“…No one can be really esteemed accomplished who does not greatly surpass what is usually met with. A woman must have a thorough knowledge of music, singing, drawing, dancing…”
“All this she must possess,” added Darcy, “and to all this she must yet add something more substantial, in the improvement of her mind by extensive reading.”
The above excerpt is from Jane Austen’s Pride and Prejudice and fictively identifies those attributes becoming an 18th century English lady. Those who have read the book or seen the many filmed iterations will understand that women of a certain class were educated in the fine arts and had some understanding of the wider world that was not available to those of the working classes. Although this classic novel identifies the pride and prejudices of some of the high-born, it also demonstrates the lessons and expectations that were drilled and instilled in children born into titled or wealthy echelons.
This was the world into which Marie Madeleine d’Houët was born across the English Channel in France in the small town of Châteauroux in 1791. Her family had a long and pedigreed history and a family crest and motto: Bien sur et laissez faire. Translated this means: Do the right thing and do not worry about what others think. The family’s Catholic faith was central to how they lived and how they treated others. This was evidenced when, after three months in prison, her father, Sylvan de Bengy was released by the revolutionaries as he was so esteemed by his local community because of his fair and kind treatment of all. How fortunate we are to have as our foundress a woman of wisdom and compassion who lived out the imprimatur of this motto and refused to be constrained by social expectations or obstacles when she sought to found the Society, Faithful Companions of Jesus in 1820.
As a child Gigi (as Marie Madeleine was called) would have been introduced to music. It would have been part of her Catholic upbringing becoming familiar with hymns and liturgical music such as O Celeste Flamme and a knowledge of the popular airs and composers of the day. Her mother ensured she had a solid understanding of the domestic arts and we know that she would later develop a good head for business management as she managed her country estates and was la bonne dame to those who worked her landholdings.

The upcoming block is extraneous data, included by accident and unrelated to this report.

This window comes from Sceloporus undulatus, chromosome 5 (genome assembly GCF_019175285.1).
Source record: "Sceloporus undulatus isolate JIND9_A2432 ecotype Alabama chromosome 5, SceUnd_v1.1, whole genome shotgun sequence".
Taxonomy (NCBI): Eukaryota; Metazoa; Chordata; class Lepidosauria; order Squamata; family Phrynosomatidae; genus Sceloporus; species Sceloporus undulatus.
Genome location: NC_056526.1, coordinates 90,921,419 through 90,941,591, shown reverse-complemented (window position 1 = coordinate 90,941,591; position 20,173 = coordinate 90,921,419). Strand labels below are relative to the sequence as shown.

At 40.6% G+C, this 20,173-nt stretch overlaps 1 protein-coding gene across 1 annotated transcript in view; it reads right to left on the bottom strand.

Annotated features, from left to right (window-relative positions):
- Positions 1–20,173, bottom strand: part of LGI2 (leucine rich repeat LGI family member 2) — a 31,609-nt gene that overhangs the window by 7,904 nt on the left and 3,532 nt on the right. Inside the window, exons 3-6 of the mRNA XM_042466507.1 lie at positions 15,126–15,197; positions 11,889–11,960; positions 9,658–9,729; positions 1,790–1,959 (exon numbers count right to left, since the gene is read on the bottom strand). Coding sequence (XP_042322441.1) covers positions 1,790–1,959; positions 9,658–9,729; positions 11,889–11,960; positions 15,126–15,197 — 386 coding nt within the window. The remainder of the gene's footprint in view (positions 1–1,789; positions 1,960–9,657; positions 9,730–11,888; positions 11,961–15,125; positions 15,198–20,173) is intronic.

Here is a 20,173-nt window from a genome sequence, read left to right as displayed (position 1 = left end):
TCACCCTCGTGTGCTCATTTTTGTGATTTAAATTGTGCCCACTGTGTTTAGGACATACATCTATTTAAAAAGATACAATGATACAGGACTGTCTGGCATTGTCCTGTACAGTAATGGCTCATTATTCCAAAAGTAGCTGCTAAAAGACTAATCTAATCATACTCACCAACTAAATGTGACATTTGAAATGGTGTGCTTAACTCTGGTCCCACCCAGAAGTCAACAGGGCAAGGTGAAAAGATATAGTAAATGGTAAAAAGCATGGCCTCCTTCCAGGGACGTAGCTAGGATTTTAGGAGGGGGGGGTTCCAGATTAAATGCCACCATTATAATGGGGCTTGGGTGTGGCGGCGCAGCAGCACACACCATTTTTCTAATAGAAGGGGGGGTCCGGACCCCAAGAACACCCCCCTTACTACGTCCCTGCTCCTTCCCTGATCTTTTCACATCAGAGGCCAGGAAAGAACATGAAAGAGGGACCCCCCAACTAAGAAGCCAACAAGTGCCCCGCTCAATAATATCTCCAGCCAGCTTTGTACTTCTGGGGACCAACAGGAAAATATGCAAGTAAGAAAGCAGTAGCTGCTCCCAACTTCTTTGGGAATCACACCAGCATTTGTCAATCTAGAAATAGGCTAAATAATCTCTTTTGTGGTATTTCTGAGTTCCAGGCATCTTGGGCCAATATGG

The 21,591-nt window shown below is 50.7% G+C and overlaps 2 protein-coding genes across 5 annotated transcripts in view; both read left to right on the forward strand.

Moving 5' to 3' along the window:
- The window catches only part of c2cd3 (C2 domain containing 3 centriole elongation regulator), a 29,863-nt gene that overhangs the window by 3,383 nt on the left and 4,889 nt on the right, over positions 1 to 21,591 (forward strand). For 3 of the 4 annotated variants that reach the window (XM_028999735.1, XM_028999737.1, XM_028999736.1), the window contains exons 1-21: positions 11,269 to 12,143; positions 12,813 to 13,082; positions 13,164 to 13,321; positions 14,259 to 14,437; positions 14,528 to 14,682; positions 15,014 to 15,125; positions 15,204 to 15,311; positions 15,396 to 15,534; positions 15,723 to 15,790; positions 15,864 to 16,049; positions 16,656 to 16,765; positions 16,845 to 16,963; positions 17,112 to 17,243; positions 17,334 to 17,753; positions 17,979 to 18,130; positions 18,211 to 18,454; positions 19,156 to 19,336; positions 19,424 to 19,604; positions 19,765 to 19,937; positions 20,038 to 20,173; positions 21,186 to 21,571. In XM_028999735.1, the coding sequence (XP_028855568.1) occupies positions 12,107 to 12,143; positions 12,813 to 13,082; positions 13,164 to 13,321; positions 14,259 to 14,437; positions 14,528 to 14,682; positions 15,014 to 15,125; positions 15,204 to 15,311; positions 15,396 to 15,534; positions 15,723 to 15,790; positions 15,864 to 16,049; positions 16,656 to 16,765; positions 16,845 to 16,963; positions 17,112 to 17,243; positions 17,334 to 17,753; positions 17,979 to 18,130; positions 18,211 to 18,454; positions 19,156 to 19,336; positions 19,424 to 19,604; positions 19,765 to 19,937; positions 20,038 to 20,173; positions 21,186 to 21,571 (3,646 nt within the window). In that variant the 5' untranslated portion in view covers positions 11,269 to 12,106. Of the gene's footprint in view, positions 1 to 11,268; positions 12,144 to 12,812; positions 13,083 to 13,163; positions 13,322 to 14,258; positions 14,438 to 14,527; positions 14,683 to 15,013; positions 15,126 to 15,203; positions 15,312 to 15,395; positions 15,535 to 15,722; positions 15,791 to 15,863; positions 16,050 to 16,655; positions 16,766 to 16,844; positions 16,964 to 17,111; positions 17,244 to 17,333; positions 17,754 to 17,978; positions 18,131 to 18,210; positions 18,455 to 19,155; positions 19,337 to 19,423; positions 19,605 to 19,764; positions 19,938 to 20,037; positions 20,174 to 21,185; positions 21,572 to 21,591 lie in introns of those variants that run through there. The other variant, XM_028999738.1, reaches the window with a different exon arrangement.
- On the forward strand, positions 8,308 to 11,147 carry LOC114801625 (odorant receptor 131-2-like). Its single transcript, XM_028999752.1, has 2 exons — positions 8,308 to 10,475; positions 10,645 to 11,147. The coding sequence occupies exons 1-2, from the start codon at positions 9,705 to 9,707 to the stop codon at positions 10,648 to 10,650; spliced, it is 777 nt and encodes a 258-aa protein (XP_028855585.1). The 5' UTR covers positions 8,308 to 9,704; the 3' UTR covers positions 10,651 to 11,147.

During the 18th and 19th centuries the pedal harp flourished in the salons and drawing rooms of Europe and privileged young boys and girls often came to learn the harp after having first studied the piano. This usually occurred between the ages of ten and twelve. We do not know how proficient Marie Madeleine was with the harp, however, we are fortunate to possess the harp she played, located now in the Heritage Room in Paris, and to know that our foundress understood and appreciated the balm and beauty of this instrument. We can happily imagine the teenage Marie Madeleine entertaining her family, friends, visiting clergy and others of the l’ancien régime. plucking the strings melodically to an appreciative audience. We know that Marie Madeleine’s harp was made by the famed Parisian luthier Jean-Henry Naderman who supplied the Royal Household, including Marie Antoinette!
The harp is the oldest of all instruments of human making and its genesis came about after the hearing the sound of a hunter’s plucked bow string. The oldest documented references to the harp are from 3000 BCE in Mesopotamia and there are many references to the harp and lyre in the Psalms written by King David such as 43:4 On the harp I will praise you, O God.
The poet Edna St. Vincent Millay writes poignantly of an ailing Irish mother in The Harp Weaver:
Her thin fingers, moving
In the thin, tall strings
Our cultural associations with the harp are often to do with the heavenly and angelic, strings plucked to embody an ethereality, beauty or transcendence. Occasionally, it can be mournful and melancholic. Although not used so often in popular music, there is a notable introduction with the harp in The Beatles She’s Leaving Home. And we know of its popularity for weddings and in small classical ensembles, as well as featuring in Tchaikovsky’s Swan Lake and The Nutcracker cadenza for harp which features in the ballet.
How fortunate are we at Genazzano to have a wonderful harp teacher. Some students started playing her in grades 3 and 4 and one of them recently played beautifully during the Offertory Procession of the College Opening Mass for 2020.
In this bicentenary year we thought it would be a good idea to make the link between Marie Madeleine and her love of the harp and to acknowledge that we are carrying on this fine musical tradition. The college purchased a harp in 2019. This was made by the famed Chicago manufacturer, Lyon and Healy, who have been producing harps for the world since 1889, coincidentally the same year that Genazzano was founded and the Eiffel Tower opened.
As we celebrate the founding of the FCJ Society in Amiens two hundred years ago, we will continue to enjoy the sonorous strains of the harp at school gatherings. We will be reminded of Marie Madeleine’s love of music and its power to transcend time and place, its magnificent democracy and borderlessness and the way it speaks to the soul.
Read more about Marie Madeleine, her love of the harp and music in Issue #8 of the Marie Madeleine newsletter, available to download: